Adonis Diaries

Posts Tagged ‘Ain Rumany

Testimonials of a civil war: The case of Carmen Meshleb Chahine 

Note: civil war in Lebanon 1975-1991

The issue of the daily Al Balad, April 16, 2005

Carmen Meshleb Chahine is 41 of age, married, and her daughter is 21 years old now. She lived in Ain Rumany during the civil war and used to wake up at the sound of gun fire and artillery. Her husband, daughter, and she used to hurry to the shelter in the next door building when the haphazard shelling started.

Rich, poor, the chatty and silent people, the hardy men and the cowered used to meet at these moments. Carmen used to imagine the impossible ways to disinfect the food for her daughter, and let her sleep quietly amid the screams, sickness and fumes.

Carmen believes that mothers were the real fighters during this war, the most solid and resilient fighters of all regardless of religious sects.  Mothers were fighting death to conserve their families.  The happiest instances for the mothers were when they discovered that their families were intact after a terrible explosion in the vicinities.

In these bad times, there were no vacations for professionals earning decently their living. In order to survive, people sold drugs, arms, stolen goods and even rotten meat that were contaminated by radiation. One day, Carmen’s daughter arrived home from school and told her that a girl friend of her fell asleep in the court yard and red dirt covered her cloth.  She asked her mother from where did the red dirt came from.  She did not realize that the shell that fell on the school killed her friend.

It was common for students in public schools to wrap up two school years in one and no student failed his exams:  it was admitted as inconceivable that some students from another confessional affiliation proved to be below standards.

One day, Carmen’s husband went to purchase bread and a bomb struck the crowded lines of citizens, lined up in front of a bakery. Carmen hurried to the place and mingled with the wounded, and amid the dislocated members of some unfortunate citizens, searching for her husband.  He was bleeding but alive this time around.

Carmen still hear a few old timers of the war, between 35 and 50 years of age, bemoaning the good days of the war because they cannot find jobs that generate quick riches; they try their old swindling tricks on the innocents because these tricks are the only profession they learned during the war.

Testimonials of Lebanon civil war 1975-1991: What happened in Ashrafieh (Lebanon)?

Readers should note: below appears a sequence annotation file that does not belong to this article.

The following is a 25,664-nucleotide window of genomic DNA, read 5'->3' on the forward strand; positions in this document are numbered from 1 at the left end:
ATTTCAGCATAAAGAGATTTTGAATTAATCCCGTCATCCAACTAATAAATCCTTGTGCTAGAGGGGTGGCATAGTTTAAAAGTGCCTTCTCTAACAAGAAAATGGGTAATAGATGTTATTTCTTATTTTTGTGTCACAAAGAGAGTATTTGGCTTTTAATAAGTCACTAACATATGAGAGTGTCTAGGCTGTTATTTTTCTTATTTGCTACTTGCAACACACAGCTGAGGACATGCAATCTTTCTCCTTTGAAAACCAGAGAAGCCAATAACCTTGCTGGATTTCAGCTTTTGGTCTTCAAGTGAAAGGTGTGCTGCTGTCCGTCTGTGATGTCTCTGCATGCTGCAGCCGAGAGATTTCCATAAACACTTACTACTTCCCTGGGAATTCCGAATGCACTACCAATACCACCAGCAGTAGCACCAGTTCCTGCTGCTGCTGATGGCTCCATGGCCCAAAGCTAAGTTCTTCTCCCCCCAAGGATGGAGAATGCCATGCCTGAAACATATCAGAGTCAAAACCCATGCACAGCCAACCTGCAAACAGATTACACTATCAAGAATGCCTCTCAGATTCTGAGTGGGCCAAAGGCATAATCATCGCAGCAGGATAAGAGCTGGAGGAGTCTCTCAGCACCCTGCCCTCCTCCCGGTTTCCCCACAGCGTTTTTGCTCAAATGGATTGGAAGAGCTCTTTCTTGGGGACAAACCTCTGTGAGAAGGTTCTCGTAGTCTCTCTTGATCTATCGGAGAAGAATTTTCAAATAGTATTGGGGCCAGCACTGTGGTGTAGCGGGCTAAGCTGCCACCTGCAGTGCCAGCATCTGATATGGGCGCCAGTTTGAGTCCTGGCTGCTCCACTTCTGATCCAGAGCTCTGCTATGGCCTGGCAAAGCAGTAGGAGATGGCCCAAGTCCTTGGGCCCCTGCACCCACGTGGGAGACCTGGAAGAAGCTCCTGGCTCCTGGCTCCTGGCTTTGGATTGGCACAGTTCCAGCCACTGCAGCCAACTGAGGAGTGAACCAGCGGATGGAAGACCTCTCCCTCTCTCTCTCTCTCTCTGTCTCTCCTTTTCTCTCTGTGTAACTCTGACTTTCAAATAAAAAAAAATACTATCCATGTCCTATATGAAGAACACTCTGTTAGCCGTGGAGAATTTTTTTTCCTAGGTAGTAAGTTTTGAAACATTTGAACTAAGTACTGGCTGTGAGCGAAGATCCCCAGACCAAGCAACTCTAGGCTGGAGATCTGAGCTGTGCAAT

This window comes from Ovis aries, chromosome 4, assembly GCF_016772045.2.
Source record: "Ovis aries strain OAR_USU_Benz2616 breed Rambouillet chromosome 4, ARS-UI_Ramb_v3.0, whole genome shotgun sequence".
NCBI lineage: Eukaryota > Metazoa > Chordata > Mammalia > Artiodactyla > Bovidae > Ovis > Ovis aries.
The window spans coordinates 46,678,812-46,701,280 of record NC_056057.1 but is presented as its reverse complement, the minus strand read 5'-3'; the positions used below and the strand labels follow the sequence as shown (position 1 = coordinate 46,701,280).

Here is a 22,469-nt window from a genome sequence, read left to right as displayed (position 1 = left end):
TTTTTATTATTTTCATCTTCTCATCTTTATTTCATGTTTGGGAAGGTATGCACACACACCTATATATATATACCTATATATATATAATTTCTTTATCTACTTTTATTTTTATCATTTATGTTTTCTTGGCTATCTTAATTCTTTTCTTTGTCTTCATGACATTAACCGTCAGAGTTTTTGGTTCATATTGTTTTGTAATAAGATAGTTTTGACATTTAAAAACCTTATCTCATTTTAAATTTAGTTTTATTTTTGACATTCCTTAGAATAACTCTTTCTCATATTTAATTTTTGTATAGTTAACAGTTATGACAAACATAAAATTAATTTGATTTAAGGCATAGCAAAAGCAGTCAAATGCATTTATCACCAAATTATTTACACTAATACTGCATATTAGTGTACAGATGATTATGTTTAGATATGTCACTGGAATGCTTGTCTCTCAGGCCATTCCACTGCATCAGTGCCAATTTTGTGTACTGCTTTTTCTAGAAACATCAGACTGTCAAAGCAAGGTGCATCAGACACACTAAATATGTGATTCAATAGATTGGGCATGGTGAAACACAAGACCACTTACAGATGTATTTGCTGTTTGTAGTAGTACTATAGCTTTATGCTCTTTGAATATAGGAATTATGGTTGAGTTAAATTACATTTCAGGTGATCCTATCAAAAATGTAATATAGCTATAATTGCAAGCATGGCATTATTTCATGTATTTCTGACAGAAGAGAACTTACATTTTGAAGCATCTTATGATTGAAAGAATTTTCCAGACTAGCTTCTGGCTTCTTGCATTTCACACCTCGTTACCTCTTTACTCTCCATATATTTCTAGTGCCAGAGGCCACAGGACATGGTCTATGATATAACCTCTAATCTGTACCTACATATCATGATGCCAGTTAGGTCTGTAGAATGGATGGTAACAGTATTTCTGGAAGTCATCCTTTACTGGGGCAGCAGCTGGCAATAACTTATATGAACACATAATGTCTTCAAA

The issues of daily Al Balad, April 14 and 15, 2005

Ashrafieh is on the hilly part of East Beirut, surrounded by highways on all sides, and cut by a major artery that divides it into two main regions.

This district of Beirut was originally inhabited by Christian Oriental Orthodox, and slowly middle class Christian Maronite families moved in and constituted the majority before the civil war.  Ashrafieh is famous for its labyrinths of narrow streets, of mainly one directional ways, and tall buildings that overlook most of Beirut.

This region was crowded with gang members exhibiting machismo trends.  The gang members packed places of flippers and pool games. Mafia-type groups, enjoying the backing of the Lebanese internal intelligence agencies called the “Second Bureau”, were setting the rules in the streets. They rode motorcycles and red American convertibles and wore white suits and mafia hats.

Western young girls, picked from bordellos in El Zeitouny area, were exhibited in the convertible cars of these Mafiosos. The militias of the Christian “Lebanese Forces” would later displace these gangs and transfer them to the demarcation lines going as far as Ain Rumany and Furn Chebak.

Many families suffered irreversible psychological injuries because no specialized centers existed for cases that could be rehabilitated.

Many feel lucky to be alive and thus consider that anything less than death must be a superficial damage not worth confessing about.  The mother of Hani stated that her child could not sleep without pills and kept trembling in her arms for long time since the end of the war.

Samira, now 45 years of age, lost her parents and never felt the urge to return to her home. Mohamad, of 40 years now, lost his eldest son and goes into fits whenever he hears a loud noise.

In his book “Streets war”, Charles Chehwan describes an event of two football (soccer) players finishing a tough game under pouring rain and then screeching their car on the highway toward the war front and having a quick fuck with a girl before reaching destination.

There was a group of fighters who shaved their heads and wore priest cloth who joined the Phalanges Party.